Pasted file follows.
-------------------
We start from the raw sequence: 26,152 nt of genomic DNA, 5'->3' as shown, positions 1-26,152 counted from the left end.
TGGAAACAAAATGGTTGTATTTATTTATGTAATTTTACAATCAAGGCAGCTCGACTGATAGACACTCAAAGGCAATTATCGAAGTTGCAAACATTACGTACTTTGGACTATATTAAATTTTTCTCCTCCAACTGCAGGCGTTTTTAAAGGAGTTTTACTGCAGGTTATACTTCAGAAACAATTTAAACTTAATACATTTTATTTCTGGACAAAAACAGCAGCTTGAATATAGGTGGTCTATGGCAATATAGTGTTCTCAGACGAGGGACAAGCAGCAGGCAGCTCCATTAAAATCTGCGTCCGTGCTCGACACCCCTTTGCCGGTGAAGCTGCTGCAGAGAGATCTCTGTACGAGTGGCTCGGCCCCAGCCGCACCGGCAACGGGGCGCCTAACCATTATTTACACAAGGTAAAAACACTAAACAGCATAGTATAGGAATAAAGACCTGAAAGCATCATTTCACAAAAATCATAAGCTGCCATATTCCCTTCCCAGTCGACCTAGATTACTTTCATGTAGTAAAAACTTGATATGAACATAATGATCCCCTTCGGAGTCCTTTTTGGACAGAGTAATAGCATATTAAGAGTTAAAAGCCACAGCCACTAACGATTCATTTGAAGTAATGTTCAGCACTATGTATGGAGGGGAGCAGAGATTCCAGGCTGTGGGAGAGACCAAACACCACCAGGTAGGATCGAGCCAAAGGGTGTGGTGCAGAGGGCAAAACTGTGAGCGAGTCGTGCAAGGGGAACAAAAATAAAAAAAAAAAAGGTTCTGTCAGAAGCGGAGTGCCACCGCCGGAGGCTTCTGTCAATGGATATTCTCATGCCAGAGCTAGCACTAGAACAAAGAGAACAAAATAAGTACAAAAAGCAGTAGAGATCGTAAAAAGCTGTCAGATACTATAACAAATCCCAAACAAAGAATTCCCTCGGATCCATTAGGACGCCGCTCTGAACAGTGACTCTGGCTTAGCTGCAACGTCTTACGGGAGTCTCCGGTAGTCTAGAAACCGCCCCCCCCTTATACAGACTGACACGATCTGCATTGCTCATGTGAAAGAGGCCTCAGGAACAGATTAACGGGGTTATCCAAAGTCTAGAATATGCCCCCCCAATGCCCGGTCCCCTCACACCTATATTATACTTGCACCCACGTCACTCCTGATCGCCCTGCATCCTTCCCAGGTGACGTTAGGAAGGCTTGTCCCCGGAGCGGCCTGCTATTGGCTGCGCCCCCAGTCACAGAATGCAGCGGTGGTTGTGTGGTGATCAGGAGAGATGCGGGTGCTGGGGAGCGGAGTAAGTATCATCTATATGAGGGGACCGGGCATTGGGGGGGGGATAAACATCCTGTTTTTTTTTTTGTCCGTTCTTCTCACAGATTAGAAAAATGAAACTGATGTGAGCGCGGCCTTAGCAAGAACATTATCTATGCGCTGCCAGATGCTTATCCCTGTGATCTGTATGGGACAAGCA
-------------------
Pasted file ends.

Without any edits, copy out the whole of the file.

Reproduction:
We start from the raw sequence: 26,152 nt of genomic DNA, 5'->3' as shown, positions 1-26,152 counted from the left end.
TGGAAACAAAATGGTTGTATTTATTTATGTAATTTTACAATCAAGGCAGCTCGACTGATAGACACTCAAAGGCAATTATCGAAGTTGCAAACATTACGTACTTTGGACTATATTAAATTTTTCTCCTCCAACTGCAGGCGTTTTTAAAGGAGTTTTACTGCAGGTTATACTTCAGAAACAATTTAAACTTAATACATTTTATTTCTGGACAAAAACAGCAGCTTGAATATAGGTGGTCTATGGCAATATAGTGTTCTCAGACGAGGGACAAGCAGCAGGCAGCTCCATTAAAATCTGCGTCCGTGCTCGACACCCCTTTGCCGGTGAAGCTGCTGCAGAGAGATCTCTGTACGAGTGGCTCGGCCCCAGCCGCACCGGCAACGGGGCGCCTAACCATTATTTACACAAGGTAAAAACACTAAACAGCATAGTATAGGAATAAAGACCTGAAAGCATCATTTCACAAAAATCATAAGCTGCCATATTCCCTTCCCAGTCGACCTAGATTACTTTCATGTAGTAAAAACTTGATATGAACATAATGATCCCCTTCGGAGTCCTTTTTGGACAGAGTAATAGCATATTAAGAGTTAAAAGCCACAGCCACTAACGATTCATTTGAAGTAATGTTCAGCACTATGTATGGAGGGGAGCAGAGATTCCAGGCTGTGGGAGAGACCAAACACCACCAGGTAGGATCGAGCCAAAGGGTGTGGTGCAGAGGGCAAAACTGTGAGCGAGTCGTGCAAGGGGAACAAAAATAAAAAAAAAAAAGGTTCTGTCAGAAGCGGAGTGCCACCGCCGGAGGCTTCTGTCAATGGATATTCTCATGCCAGAGCTAGCACTAGAACAAAGAGAACAAAATAAGTACAAAAAGCAGTAGAGATCGTAAAAAGCTGTCAGATACTATAACAAATCCCAAACAAAGAATTCCCTCGGATCCATTAGGACGCCGCTCTGAACAGTGACTCTGGCTTAGCTGCAACGTCTTACGGGAGTCTCCGGTAGTCTAGAAACCGCCCCCCCCTTATACAGACTGACACGATCTGCATTGCTCATGTGAAAGAGGCCTCAGGAACAGATTAACGGGGTTATCCAAAGTCTAGAATATGCCCCCCCAATGCCCGGTCCCCTCACACCTATATTATACTTGCACCCACGTCACTCCTGATCGCCCTGCATCCTTCCCAGGTGACGTTAGGAAGGCTTGTCCCCGGAGCGGCCTGCTATTGGCTGCGCCCCCAGTCACAGAATGCAGCGGTGGTTGTGTGGTGATCAGGAGAGATGCGGGTGCTGGGGAGCGGAGTAAGTATCATCTATATGAGGGGACCGGGCATTGGGGGGGGGATAAACATCCTGTTTTTTTTTTTGTCCGTTCTTCTCACAGATTAGAAAAATGAAACTGATGTGAGCGCGGCCTTAGCAAGAACATTATCTATGCGCTGCCAGATGCTTATCCCTGTGATCTGTATGGGACAAGCA